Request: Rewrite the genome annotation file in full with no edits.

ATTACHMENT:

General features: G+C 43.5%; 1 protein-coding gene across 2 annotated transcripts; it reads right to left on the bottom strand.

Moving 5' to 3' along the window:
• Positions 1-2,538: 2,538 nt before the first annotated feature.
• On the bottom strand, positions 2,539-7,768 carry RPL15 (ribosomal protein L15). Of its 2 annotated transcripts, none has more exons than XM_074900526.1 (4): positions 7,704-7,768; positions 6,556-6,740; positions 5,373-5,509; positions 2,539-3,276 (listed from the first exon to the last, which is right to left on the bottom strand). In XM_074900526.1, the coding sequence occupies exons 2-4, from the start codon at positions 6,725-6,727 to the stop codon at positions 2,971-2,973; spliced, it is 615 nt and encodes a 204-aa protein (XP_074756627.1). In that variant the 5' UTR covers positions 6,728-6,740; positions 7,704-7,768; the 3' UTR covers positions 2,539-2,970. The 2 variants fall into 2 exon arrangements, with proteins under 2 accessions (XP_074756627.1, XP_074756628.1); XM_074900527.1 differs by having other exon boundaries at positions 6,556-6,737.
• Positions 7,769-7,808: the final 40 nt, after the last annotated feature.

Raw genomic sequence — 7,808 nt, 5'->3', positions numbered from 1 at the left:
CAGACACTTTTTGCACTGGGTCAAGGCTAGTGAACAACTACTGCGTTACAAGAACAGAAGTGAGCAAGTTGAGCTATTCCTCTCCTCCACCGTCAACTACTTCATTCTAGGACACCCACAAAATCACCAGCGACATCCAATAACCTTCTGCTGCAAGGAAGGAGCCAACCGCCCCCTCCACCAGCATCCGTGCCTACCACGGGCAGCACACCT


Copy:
General features: G+C 43.5%; 1 protein-coding gene across 2 annotated transcripts; it reads right to left on the bottom strand.

Moving 5' to 3' along the window:
• Positions 1-2,538: 2,538 nt before the first annotated feature.
• On the bottom strand, positions 2,539-7,768 carry RPL15 (ribosomal protein L15). Of its 2 annotated transcripts, none has more exons than XM_074900526.1 (4): positions 7,704-7,768; positions 6,556-6,740; positions 5,373-5,509; positions 2,539-3,276 (listed from the first exon to the last, which is right to left on the bottom strand). In XM_074900526.1, the coding sequence occupies exons 2-4, from the start codon at positions 6,725-6,727 to the stop codon at positions 2,971-2,973; spliced, it is 615 nt and encodes a 204-aa protein (XP_074756627.1). In that variant the 5' UTR covers positions 6,728-6,740; positions 7,704-7,768; the 3' UTR covers positions 2,539-2,970. The 2 variants fall into 2 exon arrangements, with proteins under 2 accessions (XP_074756627.1, XP_074756628.1); XM_074900527.1 differs by having other exon boundaries at positions 6,556-6,737.
• Positions 7,769-7,808: the final 40 nt, after the last annotated feature.

Raw genomic sequence — 7,808 nt, 5'->3', positions numbered from 1 at the left:
CAGACACTTTTTGCACTGGGTCAAGGCTAGTGAACAACTACTGCGTTACAAGAACAGAAGTGAGCAAGTTGAGCTATTCCTCTCCTCCACCGTCAACTACTTCATTCTAGGACACCCACAAAATCACCAGCGACATCCAATAACCTTCTGCTGCAAGGAAGGAGCCAACCGCCCCCTCCACCAGCATCCGTGCCTACCACGGGCAGCACACCT